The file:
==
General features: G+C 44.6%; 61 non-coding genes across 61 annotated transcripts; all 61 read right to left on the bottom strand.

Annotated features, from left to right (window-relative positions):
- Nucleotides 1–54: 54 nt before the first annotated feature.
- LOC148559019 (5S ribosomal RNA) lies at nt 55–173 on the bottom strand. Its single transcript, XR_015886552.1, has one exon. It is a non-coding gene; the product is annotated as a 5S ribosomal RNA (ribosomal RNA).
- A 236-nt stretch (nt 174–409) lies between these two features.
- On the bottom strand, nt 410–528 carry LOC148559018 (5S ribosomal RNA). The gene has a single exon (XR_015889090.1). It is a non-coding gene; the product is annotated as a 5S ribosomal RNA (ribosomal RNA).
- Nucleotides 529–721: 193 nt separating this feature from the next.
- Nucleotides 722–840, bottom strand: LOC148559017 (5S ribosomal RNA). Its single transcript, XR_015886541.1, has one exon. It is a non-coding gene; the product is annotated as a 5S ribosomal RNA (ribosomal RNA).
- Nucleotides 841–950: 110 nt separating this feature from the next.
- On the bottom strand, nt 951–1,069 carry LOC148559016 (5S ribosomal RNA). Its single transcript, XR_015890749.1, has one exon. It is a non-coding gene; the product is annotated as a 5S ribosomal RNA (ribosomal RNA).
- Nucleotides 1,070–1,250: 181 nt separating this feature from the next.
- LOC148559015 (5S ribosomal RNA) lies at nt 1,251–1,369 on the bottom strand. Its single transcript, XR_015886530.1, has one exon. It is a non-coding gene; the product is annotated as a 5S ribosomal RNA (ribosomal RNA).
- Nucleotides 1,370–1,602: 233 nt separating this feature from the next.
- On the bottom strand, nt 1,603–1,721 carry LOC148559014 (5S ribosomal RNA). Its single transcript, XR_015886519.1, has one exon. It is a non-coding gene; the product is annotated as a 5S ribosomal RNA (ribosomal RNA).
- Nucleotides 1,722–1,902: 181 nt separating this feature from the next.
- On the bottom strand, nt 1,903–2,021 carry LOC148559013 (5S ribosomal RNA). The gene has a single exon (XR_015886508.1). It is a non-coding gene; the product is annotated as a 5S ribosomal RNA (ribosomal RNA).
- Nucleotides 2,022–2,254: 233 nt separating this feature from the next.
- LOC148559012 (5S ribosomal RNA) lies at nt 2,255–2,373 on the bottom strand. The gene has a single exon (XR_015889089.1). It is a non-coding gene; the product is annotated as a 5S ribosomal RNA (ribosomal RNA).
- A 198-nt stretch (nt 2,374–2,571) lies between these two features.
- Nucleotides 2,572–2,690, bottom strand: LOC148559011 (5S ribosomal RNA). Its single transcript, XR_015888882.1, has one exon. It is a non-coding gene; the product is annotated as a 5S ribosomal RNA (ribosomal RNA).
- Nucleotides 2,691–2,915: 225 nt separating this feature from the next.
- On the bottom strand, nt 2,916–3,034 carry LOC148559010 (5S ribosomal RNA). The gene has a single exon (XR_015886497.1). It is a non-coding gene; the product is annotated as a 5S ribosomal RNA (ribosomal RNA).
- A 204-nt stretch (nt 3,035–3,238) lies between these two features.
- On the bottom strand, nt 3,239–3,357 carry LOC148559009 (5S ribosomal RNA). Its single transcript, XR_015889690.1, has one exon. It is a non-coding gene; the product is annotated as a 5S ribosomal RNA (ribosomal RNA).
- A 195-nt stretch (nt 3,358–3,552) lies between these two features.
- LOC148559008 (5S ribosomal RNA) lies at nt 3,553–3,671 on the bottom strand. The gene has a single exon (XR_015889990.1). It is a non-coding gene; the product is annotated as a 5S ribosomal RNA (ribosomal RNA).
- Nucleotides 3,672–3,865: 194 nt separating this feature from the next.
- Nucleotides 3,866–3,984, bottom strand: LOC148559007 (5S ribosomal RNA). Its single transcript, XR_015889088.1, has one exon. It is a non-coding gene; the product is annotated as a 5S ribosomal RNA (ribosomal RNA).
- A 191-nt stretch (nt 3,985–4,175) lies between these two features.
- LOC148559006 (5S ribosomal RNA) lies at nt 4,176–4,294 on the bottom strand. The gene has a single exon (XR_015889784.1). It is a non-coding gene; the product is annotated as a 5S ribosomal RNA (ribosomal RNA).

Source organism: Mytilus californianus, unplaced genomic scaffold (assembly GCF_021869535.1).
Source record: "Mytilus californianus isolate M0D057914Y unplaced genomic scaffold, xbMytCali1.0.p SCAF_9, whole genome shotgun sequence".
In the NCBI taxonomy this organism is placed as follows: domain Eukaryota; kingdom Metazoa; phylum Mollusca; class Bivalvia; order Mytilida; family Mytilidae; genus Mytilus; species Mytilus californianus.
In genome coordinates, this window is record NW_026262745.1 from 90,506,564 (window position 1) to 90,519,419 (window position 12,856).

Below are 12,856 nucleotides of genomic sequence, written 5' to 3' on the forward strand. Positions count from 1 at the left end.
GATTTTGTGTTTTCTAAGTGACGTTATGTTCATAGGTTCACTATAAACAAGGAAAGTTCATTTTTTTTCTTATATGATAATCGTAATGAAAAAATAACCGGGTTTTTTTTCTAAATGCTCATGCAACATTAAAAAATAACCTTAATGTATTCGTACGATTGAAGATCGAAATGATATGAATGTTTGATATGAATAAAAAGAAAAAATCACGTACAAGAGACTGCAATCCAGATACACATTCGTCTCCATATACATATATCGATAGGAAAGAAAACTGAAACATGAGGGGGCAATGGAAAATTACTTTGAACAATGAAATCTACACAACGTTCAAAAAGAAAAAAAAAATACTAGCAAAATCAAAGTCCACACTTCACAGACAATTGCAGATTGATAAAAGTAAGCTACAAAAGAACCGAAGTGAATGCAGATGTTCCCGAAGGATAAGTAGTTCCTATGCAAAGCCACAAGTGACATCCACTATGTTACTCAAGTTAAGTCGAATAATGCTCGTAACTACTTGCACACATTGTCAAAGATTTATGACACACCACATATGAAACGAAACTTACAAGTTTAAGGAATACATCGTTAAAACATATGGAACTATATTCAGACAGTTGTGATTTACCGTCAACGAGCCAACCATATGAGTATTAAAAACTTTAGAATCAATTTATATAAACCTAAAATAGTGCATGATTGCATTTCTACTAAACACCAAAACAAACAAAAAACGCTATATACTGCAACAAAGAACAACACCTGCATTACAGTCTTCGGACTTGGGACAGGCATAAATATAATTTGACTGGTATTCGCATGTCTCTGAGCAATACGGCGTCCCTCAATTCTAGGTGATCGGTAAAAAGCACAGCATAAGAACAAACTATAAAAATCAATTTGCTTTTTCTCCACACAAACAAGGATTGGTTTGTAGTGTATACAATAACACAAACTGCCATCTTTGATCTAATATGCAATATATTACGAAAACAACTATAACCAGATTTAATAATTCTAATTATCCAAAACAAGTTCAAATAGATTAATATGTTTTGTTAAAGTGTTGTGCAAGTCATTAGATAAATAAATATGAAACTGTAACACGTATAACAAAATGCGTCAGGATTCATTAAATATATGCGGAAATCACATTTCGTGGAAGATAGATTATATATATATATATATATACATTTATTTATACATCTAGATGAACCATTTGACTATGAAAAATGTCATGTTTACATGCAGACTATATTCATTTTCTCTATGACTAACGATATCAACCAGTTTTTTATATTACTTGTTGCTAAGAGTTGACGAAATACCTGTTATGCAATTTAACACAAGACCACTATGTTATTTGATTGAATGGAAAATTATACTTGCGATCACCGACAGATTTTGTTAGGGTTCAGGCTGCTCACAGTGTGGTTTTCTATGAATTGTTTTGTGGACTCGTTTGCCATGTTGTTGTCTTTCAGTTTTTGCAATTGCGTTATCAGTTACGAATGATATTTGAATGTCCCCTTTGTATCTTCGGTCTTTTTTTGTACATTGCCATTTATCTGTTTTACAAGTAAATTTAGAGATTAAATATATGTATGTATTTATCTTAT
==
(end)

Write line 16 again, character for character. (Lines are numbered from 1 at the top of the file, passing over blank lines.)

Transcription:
- On the bottom strand, nt 1,903–2,021 carry LOC148559013 (5S ribosomal RNA). The gene has a single exon (XR_015886508.1). It is a non-coding gene; the product is annotated as a 5S ribosomal RNA (ribosomal RNA).